Illinois State University President Larry Dietz during a 2019 interview with The Vidette.

Illinois State University President Larry Dietz announced last week that ISU students and faculty would be coming back for the fall 2020 semester with a different style of how things will work. 

The new semester will come with new safety and health guidelines in which an update was put together and sent out in a Redbirds Return progress report. 

However, logistics are still being worked out for many aspects of campus with more updates to come. According to Dietz, the university plans to spend the summer working the logistics out in a more detailed manner.

“What went out with this report simply was a progress report to let people know how much work we’ve done in the last few months [and] the things we’re wrestling with,” Dietz said. 

“It will be updated as things change, but at least it’s a point in time that we say, ‘Here are the things that we’re working on and here are some decisions that have been made here or others that will need further work.’”

As of now, the university is working to identify where face masks will be required and where to include a testing facility on campus with contact tracing available. 

Dietz said that there is a team working on determining the many aspects of what else will be incorporated on campus, including the consideration of having students and faculty get their temperatures taken before entering buildings.

“Right now, we’ve got a work group that’s working on [this] and it includes some of our faculty from our nursing program,” Dietz said.

“We want to do what at the time is considered to be best practices, but we don’t have the definition for all of that today.”

Along with the on-campus testing facility, Dietz stated that the university is working to set aside quarantine areas for both on-campus housing and off-campus housing if they contract the virus and cannot get home. 

Infected students who are able to go home will have families come get them and recover from the virus at their home. 

“I think probably the best thing that would happen if someone does get sick and they know that it’s the coronavirus [and has been] diagnosed is to go home and recuperate it at home,” Dietz said. 

One of the ways the university is planning on practicing social distancing in the residence halls is by moving approximately 1,000 of the 6,000 students out of the halls and into off-campus apartments.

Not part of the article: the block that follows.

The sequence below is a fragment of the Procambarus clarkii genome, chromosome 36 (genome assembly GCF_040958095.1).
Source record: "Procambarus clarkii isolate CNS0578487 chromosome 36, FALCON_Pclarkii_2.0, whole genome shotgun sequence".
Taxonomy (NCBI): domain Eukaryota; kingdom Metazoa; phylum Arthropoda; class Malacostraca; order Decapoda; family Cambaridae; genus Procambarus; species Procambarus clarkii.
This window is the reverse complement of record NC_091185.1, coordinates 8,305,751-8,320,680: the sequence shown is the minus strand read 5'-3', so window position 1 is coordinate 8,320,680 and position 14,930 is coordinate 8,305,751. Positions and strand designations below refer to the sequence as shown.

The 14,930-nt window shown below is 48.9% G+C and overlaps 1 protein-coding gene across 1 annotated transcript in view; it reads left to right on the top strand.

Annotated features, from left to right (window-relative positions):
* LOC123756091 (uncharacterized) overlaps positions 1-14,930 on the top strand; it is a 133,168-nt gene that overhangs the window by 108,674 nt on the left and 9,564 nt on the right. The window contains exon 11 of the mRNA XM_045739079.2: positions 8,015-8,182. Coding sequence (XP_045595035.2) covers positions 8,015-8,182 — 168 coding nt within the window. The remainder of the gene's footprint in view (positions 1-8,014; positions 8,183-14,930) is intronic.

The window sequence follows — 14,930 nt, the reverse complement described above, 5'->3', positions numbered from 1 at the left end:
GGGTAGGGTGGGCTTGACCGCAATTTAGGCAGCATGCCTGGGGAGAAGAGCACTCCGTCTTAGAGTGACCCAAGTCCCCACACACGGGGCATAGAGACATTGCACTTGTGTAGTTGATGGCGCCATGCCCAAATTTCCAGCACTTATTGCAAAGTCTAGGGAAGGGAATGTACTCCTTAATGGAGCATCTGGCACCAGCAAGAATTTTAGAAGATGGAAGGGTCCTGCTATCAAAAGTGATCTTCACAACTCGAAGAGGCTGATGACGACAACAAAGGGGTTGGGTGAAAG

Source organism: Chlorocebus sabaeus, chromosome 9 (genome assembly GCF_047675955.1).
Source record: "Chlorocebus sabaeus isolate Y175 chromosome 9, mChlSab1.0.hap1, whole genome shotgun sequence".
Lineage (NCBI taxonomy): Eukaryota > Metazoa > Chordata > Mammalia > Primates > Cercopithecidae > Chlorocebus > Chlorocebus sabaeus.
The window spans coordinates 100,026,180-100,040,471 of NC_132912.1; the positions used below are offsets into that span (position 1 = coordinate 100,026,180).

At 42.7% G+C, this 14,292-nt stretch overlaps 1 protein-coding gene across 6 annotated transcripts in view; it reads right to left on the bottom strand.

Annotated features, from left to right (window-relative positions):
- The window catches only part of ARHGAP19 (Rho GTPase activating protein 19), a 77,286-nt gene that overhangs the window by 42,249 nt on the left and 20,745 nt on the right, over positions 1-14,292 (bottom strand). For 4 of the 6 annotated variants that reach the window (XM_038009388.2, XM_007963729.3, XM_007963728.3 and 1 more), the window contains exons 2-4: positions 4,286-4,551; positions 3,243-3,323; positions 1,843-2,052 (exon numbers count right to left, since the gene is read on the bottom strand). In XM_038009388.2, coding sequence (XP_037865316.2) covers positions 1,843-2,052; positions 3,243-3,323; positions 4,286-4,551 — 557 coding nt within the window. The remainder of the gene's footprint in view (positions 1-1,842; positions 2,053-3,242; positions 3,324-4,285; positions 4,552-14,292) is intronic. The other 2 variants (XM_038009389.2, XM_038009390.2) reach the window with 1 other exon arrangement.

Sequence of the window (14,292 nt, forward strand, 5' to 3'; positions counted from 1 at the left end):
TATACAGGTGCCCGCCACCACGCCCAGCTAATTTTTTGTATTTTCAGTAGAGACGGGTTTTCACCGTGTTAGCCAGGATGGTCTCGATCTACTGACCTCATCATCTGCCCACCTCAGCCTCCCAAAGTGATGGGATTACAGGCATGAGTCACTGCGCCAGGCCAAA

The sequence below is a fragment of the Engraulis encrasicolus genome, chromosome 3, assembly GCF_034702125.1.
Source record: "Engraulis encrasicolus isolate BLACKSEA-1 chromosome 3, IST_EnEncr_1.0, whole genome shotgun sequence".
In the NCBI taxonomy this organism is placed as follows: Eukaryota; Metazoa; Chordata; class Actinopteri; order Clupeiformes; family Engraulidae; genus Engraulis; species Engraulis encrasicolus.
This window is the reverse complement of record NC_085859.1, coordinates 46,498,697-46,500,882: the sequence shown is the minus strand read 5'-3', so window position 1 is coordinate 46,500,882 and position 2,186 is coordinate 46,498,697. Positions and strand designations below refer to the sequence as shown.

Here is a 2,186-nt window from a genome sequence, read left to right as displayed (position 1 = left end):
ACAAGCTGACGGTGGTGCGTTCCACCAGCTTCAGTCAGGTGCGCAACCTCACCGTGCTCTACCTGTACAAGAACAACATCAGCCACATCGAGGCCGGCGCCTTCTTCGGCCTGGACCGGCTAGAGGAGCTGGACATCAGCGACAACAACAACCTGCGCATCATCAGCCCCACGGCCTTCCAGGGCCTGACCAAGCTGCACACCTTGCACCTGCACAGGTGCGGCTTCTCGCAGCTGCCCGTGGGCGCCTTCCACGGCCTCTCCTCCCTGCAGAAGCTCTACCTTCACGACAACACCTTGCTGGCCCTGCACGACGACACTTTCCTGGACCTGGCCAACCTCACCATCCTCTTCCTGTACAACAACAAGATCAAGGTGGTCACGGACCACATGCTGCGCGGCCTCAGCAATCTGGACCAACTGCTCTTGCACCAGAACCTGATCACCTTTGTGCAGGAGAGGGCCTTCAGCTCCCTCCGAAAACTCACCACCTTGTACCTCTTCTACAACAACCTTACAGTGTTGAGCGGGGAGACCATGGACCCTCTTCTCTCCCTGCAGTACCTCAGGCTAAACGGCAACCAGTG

The university is planning on changing the quads in the residence halls to triples to help prevent the spread of the virus as well. 

For off-campus apartments, Dietz said that the prevention of spread and the incorporation of social distancing will remain up to the landlords as students sign their leases with the leasing companies. 

Dietz also stressed that the university plans to continue working with the issues that have come with the housing changes in the next couple months.

“We just don’t want to have the same number [of students] in the same proximity on the campus,” Dietz said. 

As far as classes go, Dietz said that the university is looking at moving the combination of online, in-person and hybrid classes completely online after Thanksgiving. 

A final decision on this plan has yet to be made as the university is also looking into other options. Dietz stated that he plans to have faculty weigh in on the issue when the time comes. 

The university plans on providing resources to internet accessibility and technology accessibility to students who need it for that two-week period of time if they decide to make the transition. 

“The first thing that we’re interested in is the health and safety of faculty, staff and students. The other piece that we’re very interested in is that students are able to pursue their academic goals,” Dietz said.

KELLIE FOY is News Editor for The Vidette. She can be contacted at  Follow her on Twitter at @kellie_foy 

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